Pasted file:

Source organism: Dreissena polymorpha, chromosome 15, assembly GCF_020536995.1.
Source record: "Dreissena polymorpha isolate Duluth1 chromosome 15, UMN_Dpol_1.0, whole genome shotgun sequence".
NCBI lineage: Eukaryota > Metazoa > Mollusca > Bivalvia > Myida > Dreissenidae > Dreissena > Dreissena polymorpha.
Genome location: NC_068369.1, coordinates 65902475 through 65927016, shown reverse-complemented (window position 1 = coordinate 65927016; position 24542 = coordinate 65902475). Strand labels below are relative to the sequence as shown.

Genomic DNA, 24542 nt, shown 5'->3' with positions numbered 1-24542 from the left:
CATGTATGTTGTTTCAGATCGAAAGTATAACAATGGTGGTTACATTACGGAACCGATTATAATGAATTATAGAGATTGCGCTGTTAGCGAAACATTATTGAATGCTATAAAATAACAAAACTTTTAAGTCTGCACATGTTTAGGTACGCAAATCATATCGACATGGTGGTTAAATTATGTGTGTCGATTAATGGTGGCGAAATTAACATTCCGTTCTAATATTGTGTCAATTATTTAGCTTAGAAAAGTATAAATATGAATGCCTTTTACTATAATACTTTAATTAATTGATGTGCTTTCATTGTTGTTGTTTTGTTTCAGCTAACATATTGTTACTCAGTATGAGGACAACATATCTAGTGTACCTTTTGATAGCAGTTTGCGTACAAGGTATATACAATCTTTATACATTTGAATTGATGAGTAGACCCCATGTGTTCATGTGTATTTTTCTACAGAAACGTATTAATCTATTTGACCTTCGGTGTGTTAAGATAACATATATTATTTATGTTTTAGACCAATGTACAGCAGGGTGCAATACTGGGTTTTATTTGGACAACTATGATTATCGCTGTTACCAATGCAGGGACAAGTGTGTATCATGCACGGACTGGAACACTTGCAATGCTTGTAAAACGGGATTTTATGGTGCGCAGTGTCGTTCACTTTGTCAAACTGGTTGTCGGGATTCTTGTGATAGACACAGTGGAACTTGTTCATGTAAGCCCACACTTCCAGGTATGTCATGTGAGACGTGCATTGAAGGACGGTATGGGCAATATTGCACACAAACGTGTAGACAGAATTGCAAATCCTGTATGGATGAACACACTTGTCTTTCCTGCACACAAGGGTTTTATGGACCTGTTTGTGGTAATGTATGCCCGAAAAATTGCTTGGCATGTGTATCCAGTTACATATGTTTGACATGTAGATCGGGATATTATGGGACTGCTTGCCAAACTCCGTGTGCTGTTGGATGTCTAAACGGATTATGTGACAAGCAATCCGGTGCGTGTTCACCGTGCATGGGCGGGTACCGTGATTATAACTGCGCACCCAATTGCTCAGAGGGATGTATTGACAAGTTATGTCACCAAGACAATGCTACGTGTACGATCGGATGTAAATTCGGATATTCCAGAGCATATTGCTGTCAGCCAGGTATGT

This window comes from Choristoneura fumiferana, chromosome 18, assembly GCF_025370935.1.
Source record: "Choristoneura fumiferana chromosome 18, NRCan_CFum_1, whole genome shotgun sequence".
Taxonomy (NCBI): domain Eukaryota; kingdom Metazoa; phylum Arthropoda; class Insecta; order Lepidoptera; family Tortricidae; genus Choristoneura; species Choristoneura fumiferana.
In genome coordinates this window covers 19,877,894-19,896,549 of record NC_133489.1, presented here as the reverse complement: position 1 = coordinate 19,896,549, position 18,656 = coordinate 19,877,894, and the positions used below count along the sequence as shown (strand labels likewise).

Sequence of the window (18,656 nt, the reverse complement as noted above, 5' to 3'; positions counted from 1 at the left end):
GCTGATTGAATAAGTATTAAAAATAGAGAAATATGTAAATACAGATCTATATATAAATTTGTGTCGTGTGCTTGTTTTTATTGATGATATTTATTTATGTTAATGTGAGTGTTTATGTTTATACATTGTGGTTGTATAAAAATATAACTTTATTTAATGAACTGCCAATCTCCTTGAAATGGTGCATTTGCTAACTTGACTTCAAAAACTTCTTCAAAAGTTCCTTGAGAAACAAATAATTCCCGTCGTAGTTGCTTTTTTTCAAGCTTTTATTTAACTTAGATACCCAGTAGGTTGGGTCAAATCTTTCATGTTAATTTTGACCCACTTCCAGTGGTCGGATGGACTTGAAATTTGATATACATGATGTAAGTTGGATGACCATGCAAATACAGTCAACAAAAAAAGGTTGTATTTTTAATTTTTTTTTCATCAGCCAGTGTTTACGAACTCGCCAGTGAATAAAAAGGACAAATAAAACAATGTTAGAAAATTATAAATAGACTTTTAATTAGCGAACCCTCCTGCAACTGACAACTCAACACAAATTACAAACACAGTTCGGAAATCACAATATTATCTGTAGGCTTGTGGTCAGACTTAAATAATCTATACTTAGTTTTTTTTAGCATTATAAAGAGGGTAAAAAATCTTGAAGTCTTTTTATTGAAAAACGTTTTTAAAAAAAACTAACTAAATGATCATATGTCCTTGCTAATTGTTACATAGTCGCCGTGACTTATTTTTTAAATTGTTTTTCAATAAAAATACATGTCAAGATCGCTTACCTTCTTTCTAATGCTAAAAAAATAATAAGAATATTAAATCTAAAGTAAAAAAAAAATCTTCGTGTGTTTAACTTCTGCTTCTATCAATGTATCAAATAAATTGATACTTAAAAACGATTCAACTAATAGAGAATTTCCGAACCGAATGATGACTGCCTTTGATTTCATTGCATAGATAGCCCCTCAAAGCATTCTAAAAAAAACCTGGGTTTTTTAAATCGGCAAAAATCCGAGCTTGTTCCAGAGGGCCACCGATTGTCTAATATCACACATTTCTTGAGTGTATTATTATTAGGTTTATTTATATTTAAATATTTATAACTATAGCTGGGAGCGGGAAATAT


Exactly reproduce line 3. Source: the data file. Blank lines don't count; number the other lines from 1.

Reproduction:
NCBI lineage: Eukaryota > Metazoa > Mollusca > Bivalvia > Myida > Dreissenidae > Dreissena > Dreissena polymorpha.